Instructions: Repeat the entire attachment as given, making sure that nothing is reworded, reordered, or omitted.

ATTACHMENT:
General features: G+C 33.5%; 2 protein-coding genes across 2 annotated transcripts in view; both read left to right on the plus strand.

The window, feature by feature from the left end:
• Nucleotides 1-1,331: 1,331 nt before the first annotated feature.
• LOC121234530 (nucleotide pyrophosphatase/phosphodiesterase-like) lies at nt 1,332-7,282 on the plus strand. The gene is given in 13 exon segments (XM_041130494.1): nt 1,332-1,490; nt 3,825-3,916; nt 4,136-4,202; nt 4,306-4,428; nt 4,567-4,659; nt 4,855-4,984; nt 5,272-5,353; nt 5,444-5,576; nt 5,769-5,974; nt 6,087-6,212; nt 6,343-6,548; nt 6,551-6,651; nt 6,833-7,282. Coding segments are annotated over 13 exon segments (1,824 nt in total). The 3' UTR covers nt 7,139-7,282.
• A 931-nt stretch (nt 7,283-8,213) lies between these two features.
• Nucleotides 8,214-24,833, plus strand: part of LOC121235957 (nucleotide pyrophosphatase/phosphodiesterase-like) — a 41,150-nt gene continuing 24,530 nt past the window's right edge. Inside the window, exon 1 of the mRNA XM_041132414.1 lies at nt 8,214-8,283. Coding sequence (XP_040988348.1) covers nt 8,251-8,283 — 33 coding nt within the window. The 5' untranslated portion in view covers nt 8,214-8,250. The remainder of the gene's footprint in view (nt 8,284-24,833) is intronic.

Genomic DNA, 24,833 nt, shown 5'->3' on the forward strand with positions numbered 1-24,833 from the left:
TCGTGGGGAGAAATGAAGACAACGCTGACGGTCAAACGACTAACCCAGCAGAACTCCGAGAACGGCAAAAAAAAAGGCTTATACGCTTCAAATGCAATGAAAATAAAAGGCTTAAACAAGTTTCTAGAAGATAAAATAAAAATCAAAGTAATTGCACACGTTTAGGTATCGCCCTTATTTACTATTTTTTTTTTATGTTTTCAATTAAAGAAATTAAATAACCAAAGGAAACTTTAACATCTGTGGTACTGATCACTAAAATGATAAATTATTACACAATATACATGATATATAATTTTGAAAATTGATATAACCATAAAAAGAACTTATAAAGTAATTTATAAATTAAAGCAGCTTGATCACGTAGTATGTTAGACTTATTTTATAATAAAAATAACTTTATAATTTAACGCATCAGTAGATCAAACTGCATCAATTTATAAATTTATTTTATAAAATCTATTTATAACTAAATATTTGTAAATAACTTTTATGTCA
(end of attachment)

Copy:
General features: G+C 33.5%; 2 protein-coding genes across 2 annotated transcripts in view; both read left to right on the plus strand.

The window, feature by feature from the left end:
• Nucleotides 1-1,331: 1,331 nt before the first annotated feature.
• LOC121234530 (nucleotide pyrophosphatase/phosphodiesterase-like) lies at nt 1,332-7,282 on the plus strand. The gene is given in 13 exon segments (XM_041130494.1): nt 1,332-1,490; nt 3,825-3,916; nt 4,136-4,202; nt 4,306-4,428; nt 4,567-4,659; nt 4,855-4,984; nt 5,272-5,353; nt 5,444-5,576; nt 5,769-5,974; nt 6,087-6,212; nt 6,343-6,548; nt 6,551-6,651; nt 6,833-7,282. Coding segments are annotated over 13 exon segments (1,824 nt in total). The 3' UTR covers nt 7,139-7,282.
• A 931-nt stretch (nt 7,283-8,213) lies between these two features.
• Nucleotides 8,214-24,833, plus strand: part of LOC121235957 (nucleotide pyrophosphatase/phosphodiesterase-like) — a 41,150-nt gene continuing 24,530 nt past the window's right edge. Inside the window, exon 1 of the mRNA XM_041132414.1 lies at nt 8,214-8,283. Coding sequence (XP_040988348.1) covers nt 8,251-8,283 — 33 coding nt within the window. The 5' untranslated portion in view covers nt 8,214-8,250. The remainder of the gene's footprint in view (nt 8,284-24,833) is intronic.

Genomic DNA, 24,833 nt, shown 5'->3' on the forward strand with positions numbered 1-24,833 from the left:
TCGTGGGGAGAAATGAAGACAACGCTGACGGTCAAACGACTAACCCAGCAGAACTCCGAGAACGGCAAAAAAAAAGGCTTATACGCTTCAAATGCAATGAAAATAAAAGGCTTAAACAAGTTTCTAGAAGATAAAATAAAAATCAAAGTAATTGCACACGTTTAGGTATCGCCCTTATTTACTATTTTTTTTTTATGTTTTCAATTAAAGAAATTAAATAACCAAAGGAAACTTTAACATCTGTGGTACTGATCACTAAAATGATAAATTATTACACAATATACATGATATATAATTTTGAAAATTGATATAACCATAAAAAGAACTTATAAAGTAATTTATAAATTAAAGCAGCTTGATCACGTAGTATGTTAGACTTATTTTATAATAAAAATAACTTTATAATTTAACGCATCAGTAGATCAAACTGCATCAATTTATAAATTTATTTTATAAAATCTATTTATAACTAAATATTTGTAAATAACTTTTATGTCA